The influence of English, or more precisely of Anglo-American, on the Italian language is very strong today. That has led to the increasingly frequent problem of what form to use when certain Anglicisms are used in the plural. In English, the plural of nouns is formed, in general, by adding -s or -es; for example film-films, leader-leaders, flash-flashes, hobby-hobbies. But in Italian the tendency is to keep the same form in the plural as in the singular: il film—i film, il leader—i leaders, il flash—i flash, il hobby—gli hobby. This is only a general guideline; many Italian newspapers frequently waiver between i leader and i leaders, gli hobby and gli hobbies.
However, grammar books and dictionaries are somewhat in agreement in recommending retaining the singular form for the plural; it is correct and acceptable in Italian to write and say il bar—i bar, lo sport—gli sport, and la star—le star. This formula is based on the following reasoning: in the Italian language there is no final -s to indicate the plural; instead the invariable plural exists in such old and new words as la città—le città, la diagnosi—le diagnosi, radio—radio, la serie—le serie, la virtù—le virtù. In fact, it is preferable to imitate a model already part of the structure of Italian, rather than introduce another (the final -s of English) that is completely foreign.
There are, however, those who think differently. According to some linguists, Anglicisms that entered Italian a long time ago should have an unchanged plural (il bar—i bar, il film—i film, lo sport—gli sport); while more recent and less common Anglicisms should retain the plural of the language of origin (the same argument is made for Frenchified words). But the boundary between the two groups of words is uncertain and unstable; so for example, if in the Sixties the word test was not yet well known, today instead it is widespread. To adhere to this suggested rule, i tests would have been the preferred form, both written and spoken, in the Sixties, and then instead revert to the form with the unchanged plural i test.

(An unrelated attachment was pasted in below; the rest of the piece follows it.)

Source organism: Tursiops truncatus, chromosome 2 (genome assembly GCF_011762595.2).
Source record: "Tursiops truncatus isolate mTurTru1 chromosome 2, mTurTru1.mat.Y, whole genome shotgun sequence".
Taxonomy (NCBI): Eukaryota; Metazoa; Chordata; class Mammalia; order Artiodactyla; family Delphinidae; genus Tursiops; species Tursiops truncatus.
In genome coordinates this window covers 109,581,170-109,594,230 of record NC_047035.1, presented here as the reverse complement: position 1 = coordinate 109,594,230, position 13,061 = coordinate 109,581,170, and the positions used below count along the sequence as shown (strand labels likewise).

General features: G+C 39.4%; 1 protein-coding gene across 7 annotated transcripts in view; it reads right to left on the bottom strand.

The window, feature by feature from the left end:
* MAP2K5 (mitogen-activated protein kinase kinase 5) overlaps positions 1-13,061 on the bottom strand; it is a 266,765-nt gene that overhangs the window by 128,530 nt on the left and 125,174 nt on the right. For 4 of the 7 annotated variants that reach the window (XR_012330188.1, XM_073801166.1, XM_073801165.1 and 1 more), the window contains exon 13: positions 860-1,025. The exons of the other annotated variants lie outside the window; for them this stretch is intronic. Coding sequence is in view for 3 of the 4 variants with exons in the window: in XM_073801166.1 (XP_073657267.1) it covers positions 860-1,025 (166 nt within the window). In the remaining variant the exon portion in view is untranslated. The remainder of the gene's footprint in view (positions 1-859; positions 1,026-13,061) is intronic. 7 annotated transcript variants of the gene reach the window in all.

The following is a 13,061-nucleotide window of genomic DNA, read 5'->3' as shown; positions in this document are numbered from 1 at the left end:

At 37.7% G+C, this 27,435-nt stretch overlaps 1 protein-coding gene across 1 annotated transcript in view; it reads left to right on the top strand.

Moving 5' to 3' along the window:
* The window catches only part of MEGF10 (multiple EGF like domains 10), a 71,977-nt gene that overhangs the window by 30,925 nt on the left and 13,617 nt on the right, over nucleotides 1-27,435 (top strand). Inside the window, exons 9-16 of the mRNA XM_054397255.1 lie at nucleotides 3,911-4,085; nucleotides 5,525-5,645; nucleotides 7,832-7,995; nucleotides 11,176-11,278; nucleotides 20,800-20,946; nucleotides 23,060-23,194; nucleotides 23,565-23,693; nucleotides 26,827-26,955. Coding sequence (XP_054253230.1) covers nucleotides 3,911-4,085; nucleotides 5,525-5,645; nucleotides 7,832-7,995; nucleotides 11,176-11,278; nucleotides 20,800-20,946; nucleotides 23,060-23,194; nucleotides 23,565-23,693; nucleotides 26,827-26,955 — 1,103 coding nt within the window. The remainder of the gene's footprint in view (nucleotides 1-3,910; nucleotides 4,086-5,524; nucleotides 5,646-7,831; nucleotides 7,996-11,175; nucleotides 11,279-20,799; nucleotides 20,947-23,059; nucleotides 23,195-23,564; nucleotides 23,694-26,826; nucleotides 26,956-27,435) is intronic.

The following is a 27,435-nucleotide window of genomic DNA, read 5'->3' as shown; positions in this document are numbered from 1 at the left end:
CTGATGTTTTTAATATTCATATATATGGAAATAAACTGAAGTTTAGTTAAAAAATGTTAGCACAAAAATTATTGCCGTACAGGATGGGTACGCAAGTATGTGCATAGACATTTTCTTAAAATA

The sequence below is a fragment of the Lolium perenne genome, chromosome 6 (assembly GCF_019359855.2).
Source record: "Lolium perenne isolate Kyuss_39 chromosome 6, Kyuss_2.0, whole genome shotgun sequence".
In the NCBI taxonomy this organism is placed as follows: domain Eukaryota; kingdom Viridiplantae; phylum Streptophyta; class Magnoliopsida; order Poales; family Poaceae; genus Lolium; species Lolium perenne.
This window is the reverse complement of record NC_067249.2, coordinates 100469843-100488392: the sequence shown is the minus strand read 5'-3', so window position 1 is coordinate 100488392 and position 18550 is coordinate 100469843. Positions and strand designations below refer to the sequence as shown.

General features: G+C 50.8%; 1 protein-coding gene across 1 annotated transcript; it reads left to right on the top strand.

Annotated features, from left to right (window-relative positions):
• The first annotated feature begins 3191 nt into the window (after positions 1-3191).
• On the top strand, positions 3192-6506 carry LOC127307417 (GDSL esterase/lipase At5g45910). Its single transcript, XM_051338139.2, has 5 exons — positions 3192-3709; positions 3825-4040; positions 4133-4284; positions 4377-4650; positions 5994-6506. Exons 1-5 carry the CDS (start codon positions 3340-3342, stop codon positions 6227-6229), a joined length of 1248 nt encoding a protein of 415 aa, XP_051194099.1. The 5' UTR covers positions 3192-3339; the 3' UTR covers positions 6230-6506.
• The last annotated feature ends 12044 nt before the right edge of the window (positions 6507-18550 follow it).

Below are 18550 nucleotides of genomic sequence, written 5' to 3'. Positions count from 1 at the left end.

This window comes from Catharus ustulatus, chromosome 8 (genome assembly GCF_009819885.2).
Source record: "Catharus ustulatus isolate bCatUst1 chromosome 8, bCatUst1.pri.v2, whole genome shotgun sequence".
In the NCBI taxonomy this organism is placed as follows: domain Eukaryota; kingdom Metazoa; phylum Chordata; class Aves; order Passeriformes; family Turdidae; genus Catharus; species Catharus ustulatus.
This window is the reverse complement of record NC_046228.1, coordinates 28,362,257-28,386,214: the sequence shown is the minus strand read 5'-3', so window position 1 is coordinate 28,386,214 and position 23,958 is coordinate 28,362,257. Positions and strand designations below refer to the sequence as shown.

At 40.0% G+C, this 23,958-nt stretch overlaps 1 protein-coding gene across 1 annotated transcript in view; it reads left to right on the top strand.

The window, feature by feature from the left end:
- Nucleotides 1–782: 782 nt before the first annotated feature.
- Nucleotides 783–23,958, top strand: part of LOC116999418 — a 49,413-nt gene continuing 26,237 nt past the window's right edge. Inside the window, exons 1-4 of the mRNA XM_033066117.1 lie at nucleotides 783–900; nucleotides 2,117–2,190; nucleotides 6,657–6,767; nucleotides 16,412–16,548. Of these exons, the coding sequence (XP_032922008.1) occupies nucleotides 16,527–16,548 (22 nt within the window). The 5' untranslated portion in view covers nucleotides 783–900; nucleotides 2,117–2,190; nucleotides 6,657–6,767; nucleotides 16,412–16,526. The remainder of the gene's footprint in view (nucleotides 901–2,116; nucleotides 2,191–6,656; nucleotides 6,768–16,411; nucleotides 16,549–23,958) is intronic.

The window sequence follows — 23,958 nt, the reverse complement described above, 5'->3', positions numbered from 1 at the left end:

This standard, though, risks uncertainty, and above all it would be very difficult to apply in a systematic way, partly because of the many exceptions that English has in the formation of the plural: think of the anomolous plurals man-men, mouse-mice, roof-rooves, or foot-feet. Anglicisms such as quiz or sit-in pose the risk of seeming incomprehensible or unfamiliar to many Italians if used in the form of the English plural: quizzes, sit-ins. Nevertheless, there are foreign words that have entered the Italian lexicon directly in the plural form, such as jeans (already defective in the singular in English, like pants), so that the plurals are sometimes misused as a singular.
Therefore, the plural of Anglicisms that have entered unchanged in Italian seems to be the easier and more advisable rule, at least in general. However, a different option, which tends to conform to the conventional form of the English plural, can sometimes be justified by the specific situation: in the case, for example, of a scientific or specialist text, in which technical Anglicisms appear that are unfamiliar in the common language.